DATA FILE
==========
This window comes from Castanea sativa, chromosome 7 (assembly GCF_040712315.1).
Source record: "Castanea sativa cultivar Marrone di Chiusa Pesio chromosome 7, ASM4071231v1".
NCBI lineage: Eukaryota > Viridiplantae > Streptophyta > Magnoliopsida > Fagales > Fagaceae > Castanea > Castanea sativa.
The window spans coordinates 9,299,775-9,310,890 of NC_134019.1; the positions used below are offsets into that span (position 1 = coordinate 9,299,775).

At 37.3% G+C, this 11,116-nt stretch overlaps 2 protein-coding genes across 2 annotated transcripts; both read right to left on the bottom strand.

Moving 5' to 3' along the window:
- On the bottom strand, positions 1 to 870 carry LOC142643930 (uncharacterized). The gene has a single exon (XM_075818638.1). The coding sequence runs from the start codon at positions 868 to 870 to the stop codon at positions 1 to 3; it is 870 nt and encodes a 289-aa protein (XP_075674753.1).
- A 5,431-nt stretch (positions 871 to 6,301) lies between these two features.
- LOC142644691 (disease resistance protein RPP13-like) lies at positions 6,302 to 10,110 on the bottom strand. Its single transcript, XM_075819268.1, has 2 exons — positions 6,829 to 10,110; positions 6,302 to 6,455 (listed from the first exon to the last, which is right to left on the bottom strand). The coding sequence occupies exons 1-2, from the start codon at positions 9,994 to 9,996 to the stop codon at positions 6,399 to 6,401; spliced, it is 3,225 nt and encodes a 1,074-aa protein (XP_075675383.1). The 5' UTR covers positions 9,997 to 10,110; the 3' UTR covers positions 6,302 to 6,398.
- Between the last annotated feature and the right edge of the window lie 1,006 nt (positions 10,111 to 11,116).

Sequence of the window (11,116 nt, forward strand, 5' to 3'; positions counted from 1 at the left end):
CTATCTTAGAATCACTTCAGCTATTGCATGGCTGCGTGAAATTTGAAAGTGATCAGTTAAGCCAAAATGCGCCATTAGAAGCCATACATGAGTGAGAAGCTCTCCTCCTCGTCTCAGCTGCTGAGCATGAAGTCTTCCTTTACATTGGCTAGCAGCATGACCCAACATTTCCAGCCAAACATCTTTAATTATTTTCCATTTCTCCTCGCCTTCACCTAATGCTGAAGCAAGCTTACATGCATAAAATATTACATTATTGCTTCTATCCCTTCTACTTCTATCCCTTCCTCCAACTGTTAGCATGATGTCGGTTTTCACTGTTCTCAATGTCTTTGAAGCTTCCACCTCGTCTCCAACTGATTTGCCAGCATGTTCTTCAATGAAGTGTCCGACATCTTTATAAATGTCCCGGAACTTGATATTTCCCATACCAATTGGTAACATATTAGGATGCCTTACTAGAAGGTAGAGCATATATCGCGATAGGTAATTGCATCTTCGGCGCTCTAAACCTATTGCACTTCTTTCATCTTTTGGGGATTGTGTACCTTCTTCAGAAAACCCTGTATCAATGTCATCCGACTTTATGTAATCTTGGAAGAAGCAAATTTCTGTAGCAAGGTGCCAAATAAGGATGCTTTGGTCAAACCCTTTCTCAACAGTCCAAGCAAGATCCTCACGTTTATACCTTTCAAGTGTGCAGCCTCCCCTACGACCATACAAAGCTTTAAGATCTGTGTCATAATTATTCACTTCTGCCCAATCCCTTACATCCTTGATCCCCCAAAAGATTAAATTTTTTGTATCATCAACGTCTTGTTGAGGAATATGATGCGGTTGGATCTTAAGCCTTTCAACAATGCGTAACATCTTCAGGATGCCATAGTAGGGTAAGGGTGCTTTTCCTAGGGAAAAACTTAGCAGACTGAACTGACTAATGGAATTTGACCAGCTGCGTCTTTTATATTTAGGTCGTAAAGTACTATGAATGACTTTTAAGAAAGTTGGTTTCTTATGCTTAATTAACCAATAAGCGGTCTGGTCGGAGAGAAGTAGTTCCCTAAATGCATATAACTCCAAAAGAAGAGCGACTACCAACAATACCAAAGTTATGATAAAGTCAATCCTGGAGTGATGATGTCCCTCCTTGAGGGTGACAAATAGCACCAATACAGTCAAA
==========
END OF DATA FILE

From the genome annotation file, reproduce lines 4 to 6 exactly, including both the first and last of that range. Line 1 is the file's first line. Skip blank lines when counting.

The window spans coordinates 9,299,775-9,310,890 of NC_134019.1; the positions used below are offsets into that span (position 1 = coordinate 9,299,775).

At 37.3% G+C, this 11,116-nt stretch overlaps 2 protein-coding genes across 2 annotated transcripts; both read right to left on the bottom strand.

Moving 5' to 3' along the window: